QUESTION: My wife and I have been married 8 years and we have two children who are 3 and 5. I have been offered a better job in another city that will increase my income by 25 percent. I am torn about whether or not I should take the job. This position will mean less time at home, but it will also offer multiple opportunities for advancement and will be a better means to financially provide for my family and even save for my children's college. What would you do in this situation?
ANSWER: When my writing and speaking ministry started, my children were about the same age as yours. Once I broke into the industry, I was covered up with opportunities to travel at large, do all kinds of major media, and write more books than I had time to write. I could have hired a nanny, flown off into the sunset, and made way more money than I did. However, I was stricken with a haunting awareness that my children would only be with me for a short time and that I should treasure every moment I had with them. Therefore, I prayerfully placed boundaries on what level of work I would accept. This limited my exposure, as well as the amount of money I could have made. I turned down trips to such places as Africa, London, Alaska, the Philippines; I declined some major media; I said no to some big time book deals and money…all because they didn't fit in my God-led boundaries. I also kept my kids and husband with me as much as possible when I traveled. As a result, I lost bookings because some groups couldn't afford 4 plane tickets, which is understandable. But some church groups simply didn't want a whole family at an event. I thought this was so ironic because I'm sure these ministries would tell people to put their families first, but they wouldn't support someone who was doing exactly that.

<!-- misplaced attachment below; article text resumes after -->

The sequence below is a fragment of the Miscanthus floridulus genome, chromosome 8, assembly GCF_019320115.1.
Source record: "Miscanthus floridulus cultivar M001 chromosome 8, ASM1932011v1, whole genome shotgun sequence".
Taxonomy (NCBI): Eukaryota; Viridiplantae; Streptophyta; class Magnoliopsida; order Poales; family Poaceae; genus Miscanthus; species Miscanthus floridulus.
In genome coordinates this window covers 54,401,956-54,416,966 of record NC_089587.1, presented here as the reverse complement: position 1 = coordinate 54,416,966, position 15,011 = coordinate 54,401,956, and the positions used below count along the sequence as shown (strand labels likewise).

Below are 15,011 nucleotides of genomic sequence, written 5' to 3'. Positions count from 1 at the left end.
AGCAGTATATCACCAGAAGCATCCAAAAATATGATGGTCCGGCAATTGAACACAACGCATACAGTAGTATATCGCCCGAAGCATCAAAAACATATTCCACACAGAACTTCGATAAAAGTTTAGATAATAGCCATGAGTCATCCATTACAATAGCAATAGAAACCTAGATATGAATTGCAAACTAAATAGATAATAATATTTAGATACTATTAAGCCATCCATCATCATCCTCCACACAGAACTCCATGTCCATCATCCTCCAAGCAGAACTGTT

With all that said, you are responsible for putting your family first — whether you have support in the endeavor or not. My motto was and is, “Let the chips fall where they may, my family is not available for sacrifice.” Your children do have financial needs, but the thing they want most from you is time, not money. If this new job will pull you away from your wife and kids more, then unless it's a life-or-death survival issue, I recommend that you keep the position you have, accept a lower standard of living, and spend as much time with your family as possible. You might not be able to afford to fly them all to Disneyland every year or pay their way through Yale, but you will have golden memories of such experiences as low-expense camping trips, Six Flags over Texas on a budget, and all-day picnics. Furthermore, your children will have an emotional wealth of stability to take into college, and kids in this state of mind are more likely to earn scholarships.
Today is my son's 18th birthday, and my daughter is about to be 16. I am astounded at how swiftly the years have flown by. Watching them grow up has been like watching sands sift through my fingers, and there's nothing I can do to stop it. Even though it's a bittersweet experience, I can gladly say that I have cherished them and time with them and, therefore, I have a very good relationship with my kids. I didn't abandon them when they were little and now, they aren't abandoning my husband and me as they enter adulthood. For you see, my husband made the same decision I did and at times turned down much work in order to be with our family.
Understand that God will bless you and honor your commitment to your family and will absolutely fulfill the scripture, “And my God will meet all your needs according to the riches of his glory in Christ Jesus,” Philippians 4:19
The author of 54 books, Debra White Smith holds an M.A. from U.T. and is the featured relationship specialist on the Fox News Radio Show, “Plain Jane Wisdom.” She and her husband, Daniel, co-pastor Palestine Church of the Nazarene. For more information, visit www.debrawhitesmith.com. Got a problem? E-mail Debra at firstname.lastname@example.org